Biking the Brooklyn Shore

Biking the coast of Brooklyn on a beaten-up mountain bike is a feat akin to driving the Eastern Seaboard in a Dodge Dart. But there’s no better way to explore the waterfront—and see how it’s changing—than from atop a two-wheeler. From Greenpoint to the Rockaways, it’s a twenty-some-odd-mile trek that can take anywhere from five to ten hours depending on stops.

I start my journey at 3 p.m. by the Greenpoint Avenue Bridge at the Queens-Brooklyn border. The first thing that looms into view as I head south are the gigantic new twin sewage containers that resemble the domes of the Taj Mahal. Holding my nose against the stench of the treatment plant, I head for Greenpoint’s makeshift recreation areas, along the dead ends off Franklin Street; 30-inch stripers have been caught off Huron Street, where I find a couple tying a canoe onto their Volvo. On India Street near the water, men play cricket to Indian pop music. Near Greenpoint Avenue, strains of disco-punk assure me that the members-only skate bowl is still active despite rumors that it perished in the Greenpoint Terminal Market fire.

When Franklin Street turns into Kent Avenue, in Williamsburg, I come to the newly opened East River State Park, a seven-acre waterfront expanse that includes what used to be known as Hipster Beach (the title is still apt). I make another stop at Grand Ferry Park for No Ordinary Monkey’s annual summer dance party, then head to South Williamsburg, past the Manhattanesque 26-story Schaefer Landing condo development.

As Kent Avenue ends, I’m pushed away from the river by the Navy Yard, one of many such complexes (the Brooklyn Army Terminal, the Port Authority Piers) blocking the waterfront like desiccated dinosaurs. It’s a pretty unattractive stretch now, but the Brooklyn Greenway Initiative is planning a 30-foot-wide corridor of bike lanes, pedestrian paths, and landscaping along the waterfront that would run from Greenpoint to Sunset Park, right along this route.

Before long, I’m rolling over the cobblestone streets of Vinegar Hill, four blocks of nineteenth-century brownstones that evoke a toxic-disaster Western: storefronts with the curtains drawn, a Con Ed facility emitting an eerie buzz.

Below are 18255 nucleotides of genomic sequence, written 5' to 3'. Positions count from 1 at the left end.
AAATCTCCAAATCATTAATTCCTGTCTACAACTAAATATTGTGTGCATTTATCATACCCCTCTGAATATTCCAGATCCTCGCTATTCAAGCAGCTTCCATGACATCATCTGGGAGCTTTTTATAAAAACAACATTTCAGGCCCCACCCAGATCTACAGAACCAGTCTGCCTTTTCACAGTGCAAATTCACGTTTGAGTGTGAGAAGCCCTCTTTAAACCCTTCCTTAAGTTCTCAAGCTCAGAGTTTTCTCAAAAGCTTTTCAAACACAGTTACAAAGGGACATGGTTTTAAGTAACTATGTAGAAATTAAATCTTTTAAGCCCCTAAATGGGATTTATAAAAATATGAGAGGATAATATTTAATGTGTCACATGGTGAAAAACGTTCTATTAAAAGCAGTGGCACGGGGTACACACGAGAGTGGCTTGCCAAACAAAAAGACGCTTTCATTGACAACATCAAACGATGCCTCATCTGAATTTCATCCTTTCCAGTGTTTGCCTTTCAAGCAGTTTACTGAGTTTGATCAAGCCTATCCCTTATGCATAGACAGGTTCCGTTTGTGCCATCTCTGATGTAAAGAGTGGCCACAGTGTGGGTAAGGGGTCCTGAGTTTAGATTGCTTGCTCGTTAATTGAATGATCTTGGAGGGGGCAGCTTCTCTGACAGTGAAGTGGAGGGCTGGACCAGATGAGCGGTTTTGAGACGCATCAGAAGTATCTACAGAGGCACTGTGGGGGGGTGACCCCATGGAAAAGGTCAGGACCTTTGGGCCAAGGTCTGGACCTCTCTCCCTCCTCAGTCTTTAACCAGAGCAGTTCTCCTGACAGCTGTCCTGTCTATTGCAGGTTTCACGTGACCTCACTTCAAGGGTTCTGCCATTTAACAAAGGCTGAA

When I reach Empire-Fulton Ferry State Park in Dumbo, I’m back in civilization. Under the Manhattan Bridge, I cool my feet at the shore before cruising through Brooklyn Heights. When I reach Atlantic Avenue, I’m rewarded with a close-up view of the Casino St. Charles riverboat docked at the Brooklyn Marine Terminal.

Southwesterly turns through Red Hook bring me to Valentino Pier, where young people play boules on the lawn and men swilling Ballantine’s fish off the landing. At Van Dyke Street’s leafy end, I rest by the fountain outside of Steve’s Authentic Key Lime Pies. “It’s getting late,” says the man who gives me the day’s last tart. “Time to go fishing.” Past Sunny’s, the boho sailor bar, I reach a path that leads to Fairway’s outdoor tables, where shoppers gaze at the Statue of Liberty.

Next, I’m on Beard Street heading past the Ikea construction site. The Civil War–era buildings and dry dock here have been paved over for a parking lot, one of the many changes that’s prompted the National Trust for Historic Preservation to list the entire Brooklyn industrial waterfront as one of the country’s most endangered old places. I feel hungry—and moved to support another threatened institution—so I stop at the Latin-food stalls surrounding the Red Hook Ballfields and down a hot-off-the-griddle pupusa.

By the time I take cross the Gowanus Canal and reach Sunset Park, night has fallen. The doorman at Peyton’s Playpen is the last person I see until the guard at the Brooklyn Wholesale Meat Market many blocks later. This area will benefit from a greenway. As it is, I feel a sense of dread until I reach the illuminated American Veterans Memorial Pier and see kids riding bikes.

Getting a second wind, I sail down the bike lane that runs parallel to the Belt Parkway, covering 30 blocks in what feels like ten minutes, breathing in the smell of saltwater. I stop briefly to admire the pearl lights of the Verrazano-Narrows Bridge, then kill another 50-odd blocks in the blink of an eye. At the end of the path, I stop at the Art Deco Retro 50 Diner for a bathroom break, then head south until I hit the Coney Island Boardwalk. Normally, I would take a break to ride the go-karts, but Astroland’s new owners have already demolished the track.

I follow Oriental Boulevard through a tony neighborhood in Sheepshead Bay, then cross a quaint wooden bridge onto Emmons Avenue and glide past charter boats on one side of the street and the nightlife strip on the other. I’m tempted to join the revelers at outdoor tables and reward myself with a mojito, but after hours of exploring the waterfront—so much of it lonely and desolate—I don’t much feel like socializing. Instead, I ride on, past the abandoned airplane hangars of Floyd Bennett Field and over the bridge to the Rockaways. It’s after midnight when I finish my tour at the Breezy Point 9/11 Memorial. I listen to the crashing waves, and for perhaps the first time during my voyage, I feel close to the water.

Biking the Brooklyn Shore